Occasionally, the time comes to open source a piece of a project you are working on. If you’ve been using Git, and been working on it for more than a day with more than one person, then you probably have a nice commit history to your project.
This history is important and useful to your team, but probably not something you want to share with the world. Additionally, if you are only sharing out a part of the project, then putting out your entire commit history defeats the point. But you also end defeating the purpose of version control if you build out a separate body of code held in a different repo, particularly if you expect you will be contributing additional features to the open sourced component down the road.
So how do you make a branch with a clean, empty commit history?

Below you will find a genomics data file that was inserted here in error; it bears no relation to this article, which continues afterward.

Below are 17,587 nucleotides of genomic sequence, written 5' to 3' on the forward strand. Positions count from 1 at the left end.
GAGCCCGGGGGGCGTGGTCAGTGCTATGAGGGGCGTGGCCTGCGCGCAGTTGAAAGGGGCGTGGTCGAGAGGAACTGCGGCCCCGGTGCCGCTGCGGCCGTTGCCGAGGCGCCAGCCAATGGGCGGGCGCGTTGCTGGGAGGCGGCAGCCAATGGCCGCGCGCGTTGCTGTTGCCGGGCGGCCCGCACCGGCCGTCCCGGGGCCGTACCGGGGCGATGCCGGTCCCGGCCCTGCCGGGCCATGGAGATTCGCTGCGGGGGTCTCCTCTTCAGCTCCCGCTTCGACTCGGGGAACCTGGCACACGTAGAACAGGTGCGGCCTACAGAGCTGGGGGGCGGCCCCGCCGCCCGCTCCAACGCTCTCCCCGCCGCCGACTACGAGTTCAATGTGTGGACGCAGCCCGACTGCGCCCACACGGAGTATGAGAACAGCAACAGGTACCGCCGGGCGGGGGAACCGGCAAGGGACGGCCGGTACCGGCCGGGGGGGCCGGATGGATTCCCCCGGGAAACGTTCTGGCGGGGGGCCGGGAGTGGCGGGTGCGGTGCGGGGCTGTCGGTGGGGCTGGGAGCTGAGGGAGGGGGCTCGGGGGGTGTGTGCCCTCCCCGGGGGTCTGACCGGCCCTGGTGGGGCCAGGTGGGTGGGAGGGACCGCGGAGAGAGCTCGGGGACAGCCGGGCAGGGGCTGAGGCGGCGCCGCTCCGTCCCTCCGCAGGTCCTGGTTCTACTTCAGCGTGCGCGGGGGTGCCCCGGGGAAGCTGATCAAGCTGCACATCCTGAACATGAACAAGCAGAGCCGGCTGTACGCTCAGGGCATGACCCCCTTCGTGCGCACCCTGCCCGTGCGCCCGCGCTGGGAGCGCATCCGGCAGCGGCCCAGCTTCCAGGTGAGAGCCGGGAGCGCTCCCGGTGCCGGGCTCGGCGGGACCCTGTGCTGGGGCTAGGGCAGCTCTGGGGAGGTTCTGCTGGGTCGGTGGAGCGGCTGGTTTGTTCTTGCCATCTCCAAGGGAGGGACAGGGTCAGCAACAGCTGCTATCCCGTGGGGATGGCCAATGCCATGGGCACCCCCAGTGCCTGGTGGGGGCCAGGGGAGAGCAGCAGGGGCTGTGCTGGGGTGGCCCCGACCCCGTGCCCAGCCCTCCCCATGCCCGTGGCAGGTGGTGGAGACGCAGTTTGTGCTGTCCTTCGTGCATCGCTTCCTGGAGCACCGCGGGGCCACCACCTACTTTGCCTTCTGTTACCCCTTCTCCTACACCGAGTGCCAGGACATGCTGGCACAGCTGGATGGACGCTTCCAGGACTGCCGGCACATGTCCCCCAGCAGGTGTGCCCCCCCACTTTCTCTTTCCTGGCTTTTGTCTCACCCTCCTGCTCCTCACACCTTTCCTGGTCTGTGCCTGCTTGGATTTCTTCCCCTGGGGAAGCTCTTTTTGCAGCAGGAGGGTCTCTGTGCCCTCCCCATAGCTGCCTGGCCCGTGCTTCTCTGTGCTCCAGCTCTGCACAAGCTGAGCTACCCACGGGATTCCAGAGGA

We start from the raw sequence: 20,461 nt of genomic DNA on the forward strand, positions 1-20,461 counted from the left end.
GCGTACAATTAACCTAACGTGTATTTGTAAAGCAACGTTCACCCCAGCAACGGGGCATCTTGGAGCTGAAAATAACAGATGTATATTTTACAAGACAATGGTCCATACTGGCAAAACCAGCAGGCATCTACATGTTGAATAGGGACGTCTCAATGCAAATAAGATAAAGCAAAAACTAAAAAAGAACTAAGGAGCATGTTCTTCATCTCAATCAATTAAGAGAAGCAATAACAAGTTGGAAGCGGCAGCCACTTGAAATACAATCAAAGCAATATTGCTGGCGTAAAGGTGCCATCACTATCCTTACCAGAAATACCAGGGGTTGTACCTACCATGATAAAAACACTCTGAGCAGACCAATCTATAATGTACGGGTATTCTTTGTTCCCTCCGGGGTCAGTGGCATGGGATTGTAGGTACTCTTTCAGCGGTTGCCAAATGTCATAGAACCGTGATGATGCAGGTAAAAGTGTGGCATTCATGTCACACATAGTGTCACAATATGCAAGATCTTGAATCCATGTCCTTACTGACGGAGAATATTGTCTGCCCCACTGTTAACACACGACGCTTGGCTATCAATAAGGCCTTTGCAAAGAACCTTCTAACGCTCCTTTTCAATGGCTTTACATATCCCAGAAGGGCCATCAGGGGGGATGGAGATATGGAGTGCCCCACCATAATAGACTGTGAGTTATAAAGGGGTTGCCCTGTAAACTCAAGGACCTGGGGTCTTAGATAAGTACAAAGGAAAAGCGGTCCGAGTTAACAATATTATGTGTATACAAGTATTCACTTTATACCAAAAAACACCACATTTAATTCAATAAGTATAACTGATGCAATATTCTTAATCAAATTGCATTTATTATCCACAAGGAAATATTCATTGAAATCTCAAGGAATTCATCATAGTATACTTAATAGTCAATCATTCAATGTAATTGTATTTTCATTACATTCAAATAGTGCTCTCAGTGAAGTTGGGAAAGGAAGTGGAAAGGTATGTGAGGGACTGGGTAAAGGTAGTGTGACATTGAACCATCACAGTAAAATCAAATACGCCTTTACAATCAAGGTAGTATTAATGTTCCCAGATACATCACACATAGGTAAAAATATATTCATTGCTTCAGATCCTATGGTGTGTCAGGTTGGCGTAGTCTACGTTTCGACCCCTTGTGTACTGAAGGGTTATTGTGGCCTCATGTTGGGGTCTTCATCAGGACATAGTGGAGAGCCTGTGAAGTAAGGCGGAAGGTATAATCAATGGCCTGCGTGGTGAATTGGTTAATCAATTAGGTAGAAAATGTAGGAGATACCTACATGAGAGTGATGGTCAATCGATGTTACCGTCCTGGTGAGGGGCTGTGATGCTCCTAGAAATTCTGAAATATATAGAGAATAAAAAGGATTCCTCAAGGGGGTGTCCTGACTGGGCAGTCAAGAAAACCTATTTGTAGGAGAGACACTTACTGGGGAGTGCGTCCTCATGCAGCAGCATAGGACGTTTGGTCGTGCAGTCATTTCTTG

checkout --orphan, the nice and easy way to add a new, detached head to your repo. It’s purpose, as described by the doc, is exactly for this situation:
You might want to do this to publish an open source branch of a project whose current tree is “clean”, but whose full history contains proprietary or otherwise encumbered bits of code.
All that is required is entering:
'git checkout' [-q] [-f] [-m] [[-b|-B|--orphan] <new_branch>] [<start_point>]
I recommend reading over the spec before running it, but it goes down fairly smooth.
If you prefer to work out of SourceTree, you run the slightly shorter statement of:
git checkout --orphan <new_branch>